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The McGovern–Dole International Food for Education and Child Nutrition Program helps support education, child development and food security in low-income, food-deficit countries around the globe. The program provides for the donation of U.S. agricultural commodities, as well as financial and technical assistance, to support school feeding and maternal and child nutrition projects. (Holzaepfel, 2011).
The key objective of the McGovern-Dole Program is to reduce hunger and improve literacy and primary education, especially for girls. By providing school meals, teacher training and related support, McGovern-Dole projects help boost school enrollment and academic performance. At the same time, the program also focuses on improving children’s health and learning capacity before they enter school by offering nutrition programs for pregnant and nursing women, infants and preschoolers. Sustainability is an important aspect of the McGovern-Dole Program. FAS and its partner organizations work to ensure that the communities served by the program can ultimately continue the sponsored activities on their own or with support from other sources such as the host government or local community.
McGovern-Dole projects are conducted by non-profit charitable organizations, cooperatives, the United Nations World Food Program and other international organizations. The Food Assistance Division (FAD or ‘the Division’) of the US Department of Agriculture (USDA) is charged with a mandate to demonstrate accountability for achieving results and meeting the goals laid out by its Congressionally-supported McGovern-Dole Food for Education and Child Nutrition Program (MGD, ‘the Program’ or ‘McGovern-Dole) and Food for Progress Programs (FFPr). This mandate is grounded in the extensive findings of the lack of effectiveness of development assistance programs around the world. FAD is pursuing a combination of actions to meet these requirements including the establishment of a Results Oriented Management (ROM) system and the institutionalization of a Division-wide Monitoring and Evaluation (M&E) Policy. The extent to which these initiatives promise to deliver the changes necessary for responding to this mandate appear limited and feeble. Most important, the Division staff lacks the technical capacity to embrace and support these initiatives while at the same time certain aspects of the ROM process have served to undermine essential tenets of FAD programs.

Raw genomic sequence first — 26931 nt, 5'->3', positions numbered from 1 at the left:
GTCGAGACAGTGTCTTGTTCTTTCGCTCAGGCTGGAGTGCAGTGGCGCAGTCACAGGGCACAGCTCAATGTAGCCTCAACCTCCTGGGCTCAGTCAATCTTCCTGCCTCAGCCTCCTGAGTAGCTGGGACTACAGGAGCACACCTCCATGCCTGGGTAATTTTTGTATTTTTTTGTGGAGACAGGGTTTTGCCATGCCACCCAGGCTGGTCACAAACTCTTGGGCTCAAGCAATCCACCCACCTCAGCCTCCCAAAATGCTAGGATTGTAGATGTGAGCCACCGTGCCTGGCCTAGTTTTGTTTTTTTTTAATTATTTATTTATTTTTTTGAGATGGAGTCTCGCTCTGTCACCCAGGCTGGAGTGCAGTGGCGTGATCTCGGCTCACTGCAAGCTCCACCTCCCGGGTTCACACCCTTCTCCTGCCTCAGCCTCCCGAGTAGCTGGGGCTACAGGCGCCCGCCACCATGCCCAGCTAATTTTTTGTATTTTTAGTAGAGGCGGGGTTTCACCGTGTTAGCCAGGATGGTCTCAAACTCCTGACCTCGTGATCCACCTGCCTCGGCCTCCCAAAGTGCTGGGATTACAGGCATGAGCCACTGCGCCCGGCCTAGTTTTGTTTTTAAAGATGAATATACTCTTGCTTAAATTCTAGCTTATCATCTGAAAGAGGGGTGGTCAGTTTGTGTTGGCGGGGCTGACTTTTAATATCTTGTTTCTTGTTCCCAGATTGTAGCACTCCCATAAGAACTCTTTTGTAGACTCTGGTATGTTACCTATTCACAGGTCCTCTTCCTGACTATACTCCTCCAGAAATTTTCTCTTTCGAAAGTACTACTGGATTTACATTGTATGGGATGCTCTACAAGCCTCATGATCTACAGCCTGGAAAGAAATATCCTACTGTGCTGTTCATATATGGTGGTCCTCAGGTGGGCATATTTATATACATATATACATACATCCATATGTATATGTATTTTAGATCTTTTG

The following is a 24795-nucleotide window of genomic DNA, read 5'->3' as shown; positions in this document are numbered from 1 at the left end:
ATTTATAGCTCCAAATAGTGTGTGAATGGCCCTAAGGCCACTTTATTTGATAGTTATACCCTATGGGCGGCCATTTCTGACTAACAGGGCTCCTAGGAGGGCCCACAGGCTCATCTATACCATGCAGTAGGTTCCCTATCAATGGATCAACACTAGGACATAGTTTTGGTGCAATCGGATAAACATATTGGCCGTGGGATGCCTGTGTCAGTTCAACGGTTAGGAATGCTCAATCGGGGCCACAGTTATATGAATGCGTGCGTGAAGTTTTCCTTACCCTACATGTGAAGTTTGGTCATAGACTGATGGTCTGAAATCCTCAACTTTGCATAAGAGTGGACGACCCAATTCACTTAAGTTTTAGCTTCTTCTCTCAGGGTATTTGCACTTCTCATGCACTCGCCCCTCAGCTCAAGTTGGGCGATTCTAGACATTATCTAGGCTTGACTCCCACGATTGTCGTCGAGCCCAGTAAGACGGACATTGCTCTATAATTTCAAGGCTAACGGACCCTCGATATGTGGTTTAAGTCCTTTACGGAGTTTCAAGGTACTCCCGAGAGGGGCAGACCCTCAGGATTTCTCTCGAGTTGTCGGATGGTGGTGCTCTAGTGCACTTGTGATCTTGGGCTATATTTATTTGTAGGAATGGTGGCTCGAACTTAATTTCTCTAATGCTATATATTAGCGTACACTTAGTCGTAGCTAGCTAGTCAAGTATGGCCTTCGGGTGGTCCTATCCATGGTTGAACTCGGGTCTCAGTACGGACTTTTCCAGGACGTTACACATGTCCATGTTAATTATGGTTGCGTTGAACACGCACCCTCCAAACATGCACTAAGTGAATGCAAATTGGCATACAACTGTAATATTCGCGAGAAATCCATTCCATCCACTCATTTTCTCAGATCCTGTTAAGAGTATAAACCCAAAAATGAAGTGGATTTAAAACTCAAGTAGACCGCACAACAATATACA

In order to effectively respond to the mandate for greater accountability and demonstration of program results, FAD needs to ensure that the logical frameworks reflect each of the underlying goals and tenets of the programs as well as commit to hiring new staff with competencies in program monitoring and evaluation who can take on the full responsibility of implementing the ROM system and M&E Policy. (Vigoda-Gadot, 2007).
However, since, the Program has operated in the absence of a monitoring and evaluation policy. Several external reviews of USDA food assistance programs have been conducted, out of which FAD has received strong criticism for its failure to effectively manage several aspects of its programs. The lack of a monitoring and evaluation policy, systems, and procedures lies at the base of these criticisms. (Laureate, 2008e)
Seeking to address these criticisms, a process to develop and institute a comprehensive Results Oriented Management (ROM) System to support the achievement of Division and Agency-wide program goals. FAD must take steps to devise an M&E Policy to guide the establishment of the ROM system and institute robust monitoring and evaluation of all programs managed under the Division. The M&E Policy was launched in June 2011 at the International Food Aid and Development Conference (IFAD) in Kansas City, Missouri. It sets forth an extremely ambitious agenda for FAD to institutionalize a ROM system and requires all implementing partners to conduct midterm and final evaluations of programs using the most rigorous evaluation methodology possible, with a focus on impact evaluation.
Holzaepfel, Erica A. Leland Hunger Fellow, U.S. Department of Agriculture – Foreign Agricultural Service June, 2011
Laureate Education (Producer). (2008e). Vital factors in finance and budgeting: Ethics and technology [Video file]. Baltimore, MD: Author.
Vigoda-Gadot, E. (2007). Citizens’ perceptions of politics and ethics in public administration: A five-year national study of their relationship to satisfaction with services, trust in governance, and voice orientations. Journal of Public Administration Research & Theory, 17(2), 285–305. Retrieved from the Walden Library databases.